Proposed US Open Safety Conditions Criticized By Players

Evans dismisses Djokovic's US Open concerns over COVID-19 protocols

Tennis ace Novak Djokovic resists 'extreme' measures for US Open

Tennis world No. 1 Novak Djokovic has said participating in the U.S. Open would be an impossible task due to the "extreme" COVID-19 protocols in place for the tournament at Flushing Meadows in NY.

Speaking to Serbia's state broadcaster RTS on Tuesday, Djokovic said the restrictions that would be in place for the Grand Slam tournament in NY because of the coronavirus pandemic would be "extreme" and not "sustainable".

"The rules and regulations they informed us about, that we would have to follow in case we play in the U.S. Open, are really extreme", Djokovic said in a previous interview with Serbian channel TV Prva. Djokovic called that policy "simply unthinkable, because you need a tennis coach, fitness trainer, then a physiotherapist; a great team of people".

Djokovic said he held a telephone conversation with the "leaders of world tennis", discussing the season's continuation and mostly the US Open.

Novak Djokovic, of Serbia, is fretting about "harsh" restrictions on players' entourages and other "extreme" changes proposed for the U.S. Open, if it is played starting in August.

World No. 2 Rafael Nadal had also said he would not travel to the USA under the present circumstances.

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The suspension of the tennis season was last extended until the end of July but Djokovic, a three-time champion in NY, is not sure the tournament will go ahead.

And now Djokovic, a three-time victor of the tournament, has said the safety restrictions imposed, including a ban on travel to Manhattan and only being allowed one person with him, are "extreme".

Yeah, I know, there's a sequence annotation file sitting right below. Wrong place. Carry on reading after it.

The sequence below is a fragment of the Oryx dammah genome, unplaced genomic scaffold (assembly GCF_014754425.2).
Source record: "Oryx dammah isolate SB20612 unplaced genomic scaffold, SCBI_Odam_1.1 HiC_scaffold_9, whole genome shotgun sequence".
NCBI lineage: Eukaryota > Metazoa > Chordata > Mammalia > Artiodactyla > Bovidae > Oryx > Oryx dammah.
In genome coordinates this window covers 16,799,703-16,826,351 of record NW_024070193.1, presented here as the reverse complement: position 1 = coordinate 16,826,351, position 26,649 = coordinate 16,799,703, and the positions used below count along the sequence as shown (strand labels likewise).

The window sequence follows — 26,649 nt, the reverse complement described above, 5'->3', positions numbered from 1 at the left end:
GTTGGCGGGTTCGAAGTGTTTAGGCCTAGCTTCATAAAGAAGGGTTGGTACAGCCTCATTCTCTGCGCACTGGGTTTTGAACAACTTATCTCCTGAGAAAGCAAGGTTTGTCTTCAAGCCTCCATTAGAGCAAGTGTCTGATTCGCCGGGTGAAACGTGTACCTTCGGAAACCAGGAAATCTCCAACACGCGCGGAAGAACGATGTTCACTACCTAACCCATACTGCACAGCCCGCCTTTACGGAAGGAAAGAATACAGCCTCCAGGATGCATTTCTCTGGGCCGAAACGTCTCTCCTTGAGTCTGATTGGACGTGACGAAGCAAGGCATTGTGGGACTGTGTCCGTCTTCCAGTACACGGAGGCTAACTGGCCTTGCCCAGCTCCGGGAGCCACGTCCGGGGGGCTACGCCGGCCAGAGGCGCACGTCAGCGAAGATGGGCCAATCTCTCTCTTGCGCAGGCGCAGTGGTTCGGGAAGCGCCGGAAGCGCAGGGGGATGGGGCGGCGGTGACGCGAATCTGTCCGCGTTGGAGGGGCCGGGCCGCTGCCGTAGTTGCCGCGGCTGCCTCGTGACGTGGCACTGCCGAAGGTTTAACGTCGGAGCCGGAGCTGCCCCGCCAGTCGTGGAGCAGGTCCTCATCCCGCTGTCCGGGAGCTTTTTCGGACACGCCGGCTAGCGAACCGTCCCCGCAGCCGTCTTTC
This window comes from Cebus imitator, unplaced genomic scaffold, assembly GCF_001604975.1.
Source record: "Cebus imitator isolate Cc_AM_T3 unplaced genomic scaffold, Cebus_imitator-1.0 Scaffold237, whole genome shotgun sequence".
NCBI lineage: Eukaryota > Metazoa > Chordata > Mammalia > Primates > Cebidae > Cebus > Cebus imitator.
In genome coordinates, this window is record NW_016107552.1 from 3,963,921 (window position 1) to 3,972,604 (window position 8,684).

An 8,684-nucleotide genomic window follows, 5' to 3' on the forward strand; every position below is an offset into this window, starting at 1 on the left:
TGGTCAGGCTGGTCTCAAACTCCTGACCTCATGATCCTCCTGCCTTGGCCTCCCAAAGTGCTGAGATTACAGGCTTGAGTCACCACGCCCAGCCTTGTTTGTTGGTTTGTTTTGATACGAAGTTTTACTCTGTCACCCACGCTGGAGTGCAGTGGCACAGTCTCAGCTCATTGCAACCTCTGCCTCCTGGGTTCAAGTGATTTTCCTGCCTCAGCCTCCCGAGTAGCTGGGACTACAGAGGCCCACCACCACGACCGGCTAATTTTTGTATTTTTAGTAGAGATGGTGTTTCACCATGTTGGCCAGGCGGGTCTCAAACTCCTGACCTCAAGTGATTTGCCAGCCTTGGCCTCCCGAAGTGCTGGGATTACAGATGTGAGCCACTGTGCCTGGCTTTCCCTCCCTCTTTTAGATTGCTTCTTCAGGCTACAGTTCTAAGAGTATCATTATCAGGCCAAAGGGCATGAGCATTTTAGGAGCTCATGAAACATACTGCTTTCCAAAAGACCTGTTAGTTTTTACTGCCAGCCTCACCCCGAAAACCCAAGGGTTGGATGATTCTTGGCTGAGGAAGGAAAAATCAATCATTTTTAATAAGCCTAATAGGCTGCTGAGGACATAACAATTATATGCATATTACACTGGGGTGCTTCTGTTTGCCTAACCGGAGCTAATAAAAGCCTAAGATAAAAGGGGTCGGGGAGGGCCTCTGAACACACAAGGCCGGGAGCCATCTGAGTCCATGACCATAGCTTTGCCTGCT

While Nadal seemed to favor a postponement of the US Open, world No. 1 Novak Djokovic slammed the various safety criteria in discussion. "Today", he said, "I will say, 'No.' In a couple of months?"

The Serb suggested economic factors were behind the push to play the tournament.

Tournaments may yet get the green light, but the final, most vital ingredient is the players, and should the majority be against playing then the prospect of any event going ahead would be severely unlikely.

"There has to be a bit of give and take from the players, there are rumours that the US Open really need this to go ahead and I think as tennis players we should give something back and get out there and play".

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The Spaniard does not think tournaments should restart until every single player is able to travel freely and safely.

"I don't think having one person of your team only allowed is such a big deal", Evans said.

The U.S. Open has not publicly released its protocols.

"Not everyone's travelling with physios and fitness trainers like Novak said, so I think his argument there is not really valid for the rest of the draw, apart from the real top guys".

Spain's Rafael Nadal celebrates after winning the Mexican Open in Acapulco, Mexico, February 29, 2020.

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